Academic journal article Generations

The Backbone of the Long-Term-Care Workforce

Academic journal article Generations

The Backbone of the Long-Term-Care Workforce

Article excerpt

Reform must focus on informal caregivers and paraprofessional workers.

Although this issue addresses workforce concerns, it must be emphasized that most long-- term care is provided by family members and friends. In the absence of family or friends or when the care recipients needs exceed the caregiver's ability or willingness to help, nursing assistants, homecare aides, and personal care attendants are the workers who become most involved in direct care. Together, informal caregivers and paraprofessional workers shoulder the lion's share of long-term care.

This article begins by reviewing recent research on informal caregivers and projected trends to explore the likelihood that informal helpers will continue to be the primary providers of long-- term care in the future. Next, new research findings on sources of stress experienced by paraprofessional workers caring for elderly nursing home residents and the impact stress on job satisfaction are presented. The article concludes with a review of interventions and supportive services to enhance the health and well-being of informal and paraprofessional caregivers.


Family members, primarily adult children, care for the majority of older people (72 percent) who have activity limitations, typically without the use of supplemental or paid care (National Academy on an Aging Society, 2000). An estimated 25 million family caregivers provide some assistance to an older relative, while about 6 to 9 million provide daily assistance with personal care or activities of daily living. In 1997, the estimated economic value of informal care was $196 billion, a figure that exceeds the $83 billion spent on nursing home care and the $32 billion spent on home healthcare (Arno, Levine, and Memmott,1999).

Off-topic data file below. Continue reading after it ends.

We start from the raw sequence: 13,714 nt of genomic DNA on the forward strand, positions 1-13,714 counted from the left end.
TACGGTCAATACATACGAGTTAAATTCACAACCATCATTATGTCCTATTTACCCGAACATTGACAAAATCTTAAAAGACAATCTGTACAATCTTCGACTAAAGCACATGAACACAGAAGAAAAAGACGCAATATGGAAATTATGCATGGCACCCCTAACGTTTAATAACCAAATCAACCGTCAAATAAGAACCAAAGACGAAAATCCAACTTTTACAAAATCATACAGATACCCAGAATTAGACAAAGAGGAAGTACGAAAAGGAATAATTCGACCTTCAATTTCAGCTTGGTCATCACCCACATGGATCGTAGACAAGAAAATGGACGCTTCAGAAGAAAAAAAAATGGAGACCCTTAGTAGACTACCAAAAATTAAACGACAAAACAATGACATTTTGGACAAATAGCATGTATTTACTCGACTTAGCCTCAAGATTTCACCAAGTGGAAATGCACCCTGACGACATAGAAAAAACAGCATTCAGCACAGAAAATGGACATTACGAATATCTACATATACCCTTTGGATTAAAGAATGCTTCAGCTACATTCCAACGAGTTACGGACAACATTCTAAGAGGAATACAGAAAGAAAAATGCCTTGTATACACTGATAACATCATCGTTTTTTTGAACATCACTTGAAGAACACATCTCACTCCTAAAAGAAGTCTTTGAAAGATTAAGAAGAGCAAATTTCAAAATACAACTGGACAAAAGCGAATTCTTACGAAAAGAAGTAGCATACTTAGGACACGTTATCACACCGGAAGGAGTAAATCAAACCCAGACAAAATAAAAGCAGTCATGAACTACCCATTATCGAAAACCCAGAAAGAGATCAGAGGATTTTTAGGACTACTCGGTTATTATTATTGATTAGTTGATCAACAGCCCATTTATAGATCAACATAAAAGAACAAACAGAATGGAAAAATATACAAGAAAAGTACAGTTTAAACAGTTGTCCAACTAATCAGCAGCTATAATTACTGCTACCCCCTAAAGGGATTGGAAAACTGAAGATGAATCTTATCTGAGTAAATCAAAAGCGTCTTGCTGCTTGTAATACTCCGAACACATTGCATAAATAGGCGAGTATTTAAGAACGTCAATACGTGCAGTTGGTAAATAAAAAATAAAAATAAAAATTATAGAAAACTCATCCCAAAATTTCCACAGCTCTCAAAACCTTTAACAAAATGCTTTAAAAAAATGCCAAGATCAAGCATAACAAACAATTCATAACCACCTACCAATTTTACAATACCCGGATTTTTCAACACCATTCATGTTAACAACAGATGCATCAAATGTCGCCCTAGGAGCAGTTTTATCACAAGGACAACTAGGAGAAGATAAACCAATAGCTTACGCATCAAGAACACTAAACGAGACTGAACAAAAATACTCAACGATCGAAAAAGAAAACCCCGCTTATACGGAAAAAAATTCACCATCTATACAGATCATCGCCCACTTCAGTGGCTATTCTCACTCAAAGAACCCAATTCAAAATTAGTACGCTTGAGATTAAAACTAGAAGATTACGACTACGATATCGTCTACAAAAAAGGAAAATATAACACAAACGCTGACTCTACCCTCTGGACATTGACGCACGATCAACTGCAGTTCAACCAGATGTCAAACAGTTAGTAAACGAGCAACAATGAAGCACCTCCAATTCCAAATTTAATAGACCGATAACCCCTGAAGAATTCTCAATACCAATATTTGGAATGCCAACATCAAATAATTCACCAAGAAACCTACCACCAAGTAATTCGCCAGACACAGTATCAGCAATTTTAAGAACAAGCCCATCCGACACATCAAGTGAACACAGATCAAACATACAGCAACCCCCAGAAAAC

Car egiving can take its toll on the health, prosperity, and well-being of informal caregivers. The emotionally and physically demanding nature of the work, the many years over which it can occur, feelings of being captive in the role, and the lack of predictability and control over daily life exact their price. Depressive symptoms, for example, are more than twice as common among caregivers than in general community populations. While about 20 percent of depression scores for community samples are at a level indicative of possible clinical depression (Radloff, 1977), more than half of the caregivers in some study samples score at this level (Whitlatch, Feinberg, and Sebesta, 1997). Over half of the caregivers in one national study reported that their responsibilities had a negative impact on their family and leisure time (National Alliance for Caregiving and American Association of Retired Persons, 1997). Also, almost one-- third of those helping the most impaired care recipients experienced physical or mental health problems. While the majority of caregivers do not report financial hardships due to caregiving, those caring for the most impaired, minority caregivers, those with lower incomes, and nonworking caregivers experience the greatest financial hardships.


There is increasing concern about the ability of families and friends to continue meeting the needs of older people with chronic disabilities, partly because of the sheer increase in the size of the population that will need care and also because of sociodemographic changes that have occurred over recent decades (see article by Alecxih, this issue). According to a report by the National Academy on an Aging Society (2000), estimates indicate that the number Of peOple 70plus needing care will increase from 10 million in 2000 to 15 million in 2020 and to 21 million in 2030. Among the older people who currently have activity limitations and do not receive either paid or unpaid help, more than half (53 percent) do not expect that relatives (except for spouses) or friends will be able and willing to help in the future. …

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